Sarah Rowell is the CEO of Kantola Training Solutions, a company that specializes in workplace harassment prevention and DEI eLearning solutions. Natasha Nicholson is the senior content manager at Kantola Training Solutions. Views are the authors' own.
We live in politically charged times, with a misperception emerging that diversity, equity and inclusion efforts are part of a political agenda. But DEI is politically agnostic. Why? Because the focus is on basic life principles, like how we understand and treat people who may be different from ourselves. DEI also helps shape a healthier culture, with enhanced collaboration, productivity, innovation and greater opportunities for all. It’s about respect, fairness and basic morality. These are human values, not political ones.
How can HR professionals help employees see the value and clear benefits of DEI? How can we launch DEI training and other programming in a way that will be accepted by everyone? With this in mind, let’s look at strategies for addressing employee resistance to diversity, equity and inclusion.
Make the business and culture case
Start with making the case that DEI offers better outcomes for organizations and employees. A report from McKinsey provides "ample evidence that diverse and inclusive companies are likely to make better, bolder decisions— a critical capability in the [pandemic] crisis," with such companies outperforming others by 36%. More prosperous organizations can offer employees better job security, higher wages and increased likelihood of advancement.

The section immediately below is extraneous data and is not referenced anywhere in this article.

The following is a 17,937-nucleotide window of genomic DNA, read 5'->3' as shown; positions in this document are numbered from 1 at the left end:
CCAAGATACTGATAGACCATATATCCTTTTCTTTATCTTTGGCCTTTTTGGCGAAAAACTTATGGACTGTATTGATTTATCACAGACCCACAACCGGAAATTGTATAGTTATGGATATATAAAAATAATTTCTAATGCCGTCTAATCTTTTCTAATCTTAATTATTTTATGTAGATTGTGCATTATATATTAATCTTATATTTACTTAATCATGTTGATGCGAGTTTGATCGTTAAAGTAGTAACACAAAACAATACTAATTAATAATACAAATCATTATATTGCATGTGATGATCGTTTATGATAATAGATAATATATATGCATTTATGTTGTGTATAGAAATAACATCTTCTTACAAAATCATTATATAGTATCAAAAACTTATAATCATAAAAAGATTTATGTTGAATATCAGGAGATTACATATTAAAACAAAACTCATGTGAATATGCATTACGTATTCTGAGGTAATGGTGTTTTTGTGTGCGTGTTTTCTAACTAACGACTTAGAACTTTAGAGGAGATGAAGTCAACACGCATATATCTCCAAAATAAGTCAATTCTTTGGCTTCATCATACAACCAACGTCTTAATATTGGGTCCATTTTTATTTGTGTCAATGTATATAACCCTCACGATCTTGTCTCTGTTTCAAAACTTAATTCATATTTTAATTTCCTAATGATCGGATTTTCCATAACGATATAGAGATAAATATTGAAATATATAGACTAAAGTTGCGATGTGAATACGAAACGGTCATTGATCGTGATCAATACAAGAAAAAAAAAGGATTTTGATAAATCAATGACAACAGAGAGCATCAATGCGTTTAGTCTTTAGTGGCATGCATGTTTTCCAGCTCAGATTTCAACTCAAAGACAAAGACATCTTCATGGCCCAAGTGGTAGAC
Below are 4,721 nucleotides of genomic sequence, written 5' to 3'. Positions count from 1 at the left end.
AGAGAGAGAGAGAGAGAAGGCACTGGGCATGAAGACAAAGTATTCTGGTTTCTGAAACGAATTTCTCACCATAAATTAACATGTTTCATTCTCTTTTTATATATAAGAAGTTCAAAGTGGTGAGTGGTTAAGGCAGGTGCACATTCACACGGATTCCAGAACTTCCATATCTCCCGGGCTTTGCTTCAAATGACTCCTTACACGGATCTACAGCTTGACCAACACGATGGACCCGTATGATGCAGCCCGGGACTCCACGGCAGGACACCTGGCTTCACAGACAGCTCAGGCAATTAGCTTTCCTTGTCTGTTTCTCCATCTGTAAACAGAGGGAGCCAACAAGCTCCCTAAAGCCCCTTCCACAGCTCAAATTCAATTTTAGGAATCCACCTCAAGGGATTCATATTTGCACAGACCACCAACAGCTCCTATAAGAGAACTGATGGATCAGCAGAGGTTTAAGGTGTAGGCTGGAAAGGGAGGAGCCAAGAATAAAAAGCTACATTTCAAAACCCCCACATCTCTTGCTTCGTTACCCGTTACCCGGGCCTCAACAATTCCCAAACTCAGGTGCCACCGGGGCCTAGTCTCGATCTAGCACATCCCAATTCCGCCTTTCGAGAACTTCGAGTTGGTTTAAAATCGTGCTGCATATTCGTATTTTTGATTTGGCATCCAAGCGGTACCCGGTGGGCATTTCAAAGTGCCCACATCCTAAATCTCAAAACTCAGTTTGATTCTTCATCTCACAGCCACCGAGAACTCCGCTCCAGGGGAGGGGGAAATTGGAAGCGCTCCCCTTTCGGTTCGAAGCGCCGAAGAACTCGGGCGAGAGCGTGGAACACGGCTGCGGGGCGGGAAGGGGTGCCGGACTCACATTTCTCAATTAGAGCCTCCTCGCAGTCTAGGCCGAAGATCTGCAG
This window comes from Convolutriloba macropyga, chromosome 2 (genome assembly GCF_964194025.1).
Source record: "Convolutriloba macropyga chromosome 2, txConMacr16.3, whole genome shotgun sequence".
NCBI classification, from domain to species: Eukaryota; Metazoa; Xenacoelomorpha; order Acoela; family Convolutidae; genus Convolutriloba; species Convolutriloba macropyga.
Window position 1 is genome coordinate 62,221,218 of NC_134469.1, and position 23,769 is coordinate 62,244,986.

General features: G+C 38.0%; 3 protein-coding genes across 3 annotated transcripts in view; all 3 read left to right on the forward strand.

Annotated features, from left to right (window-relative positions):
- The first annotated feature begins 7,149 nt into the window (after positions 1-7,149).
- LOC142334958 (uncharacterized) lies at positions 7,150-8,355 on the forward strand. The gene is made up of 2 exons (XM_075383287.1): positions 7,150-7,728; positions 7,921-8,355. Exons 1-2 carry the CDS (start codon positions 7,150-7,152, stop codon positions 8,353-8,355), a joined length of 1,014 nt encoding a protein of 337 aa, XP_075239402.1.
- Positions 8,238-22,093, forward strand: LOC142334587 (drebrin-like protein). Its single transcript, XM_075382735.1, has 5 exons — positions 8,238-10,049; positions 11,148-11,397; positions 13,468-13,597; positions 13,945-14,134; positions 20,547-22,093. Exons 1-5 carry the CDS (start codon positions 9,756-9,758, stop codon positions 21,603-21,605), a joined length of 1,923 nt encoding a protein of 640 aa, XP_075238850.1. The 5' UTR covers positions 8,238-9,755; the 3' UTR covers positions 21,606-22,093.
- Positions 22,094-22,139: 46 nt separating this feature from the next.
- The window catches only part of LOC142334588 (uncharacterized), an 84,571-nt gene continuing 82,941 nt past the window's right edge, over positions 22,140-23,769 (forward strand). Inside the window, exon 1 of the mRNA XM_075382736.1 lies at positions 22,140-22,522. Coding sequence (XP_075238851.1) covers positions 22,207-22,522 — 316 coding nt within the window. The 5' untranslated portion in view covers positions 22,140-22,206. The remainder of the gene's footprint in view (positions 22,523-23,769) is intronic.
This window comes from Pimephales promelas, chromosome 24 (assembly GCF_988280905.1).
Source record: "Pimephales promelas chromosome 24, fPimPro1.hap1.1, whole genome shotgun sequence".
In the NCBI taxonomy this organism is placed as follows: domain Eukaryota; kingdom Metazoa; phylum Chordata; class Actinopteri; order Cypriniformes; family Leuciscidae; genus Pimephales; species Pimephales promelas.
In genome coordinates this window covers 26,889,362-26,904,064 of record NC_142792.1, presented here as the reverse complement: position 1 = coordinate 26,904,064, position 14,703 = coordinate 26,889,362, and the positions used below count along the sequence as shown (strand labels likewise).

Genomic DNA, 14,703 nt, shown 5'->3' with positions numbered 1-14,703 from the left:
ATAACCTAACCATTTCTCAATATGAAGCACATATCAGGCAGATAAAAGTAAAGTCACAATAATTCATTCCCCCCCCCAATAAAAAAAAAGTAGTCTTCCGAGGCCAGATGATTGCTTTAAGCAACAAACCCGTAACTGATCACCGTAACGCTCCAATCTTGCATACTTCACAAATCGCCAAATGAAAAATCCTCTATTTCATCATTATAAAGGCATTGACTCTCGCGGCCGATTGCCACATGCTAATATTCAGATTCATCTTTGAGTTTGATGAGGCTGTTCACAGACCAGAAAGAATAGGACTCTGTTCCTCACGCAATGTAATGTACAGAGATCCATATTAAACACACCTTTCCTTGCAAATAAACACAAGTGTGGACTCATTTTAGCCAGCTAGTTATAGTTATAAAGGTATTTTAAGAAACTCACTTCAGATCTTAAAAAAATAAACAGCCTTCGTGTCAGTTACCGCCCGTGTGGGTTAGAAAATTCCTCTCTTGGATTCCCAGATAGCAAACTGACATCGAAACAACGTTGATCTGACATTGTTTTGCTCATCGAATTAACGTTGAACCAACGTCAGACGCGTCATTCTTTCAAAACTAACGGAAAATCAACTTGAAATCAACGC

Pre-plan, listen and engage
There’s a key to making this process work from beginning to end: listening, engaging and addressing resistance.You’ll want to carefully set your groundwork, thinking through all of the potential issues and barriers.
Deloitte research shows lack of diversity of thought as one of the biggest sources of bias at companies. "Leaders and managers can benefit by listening to people who think differently because they often bring some of the team’s most innovative ideas," authors express. McKinsey suggests deploying "listening tours, focus groups, employee surveys, and other means of generating open discussion and feedback." Leaders can test ideas and craft an agenda to address challenges and gain buy-in from across the organization.
Most importantly, consider this: "Is your organization committed to starting a journey towards a diverse, equitable and inclusive workforce?" If not, your first job is to outline the business (and moral) reasons why DEI is a critical part of any organization’s future. With that path cleared, you can set your ambition, determine goals, assess a starting point, make a plan and get moving to strive and grow.
Understand the reasons for resistance
It's important to understand that effective DEI programs do not create resistance, but they can and do uncover it, putting you in the position to address it. Remember that most resistance is fear-based — those in marginalized groups may feel the effort is futile, while people in overrepresented groups may feel targeted as the source of the problem.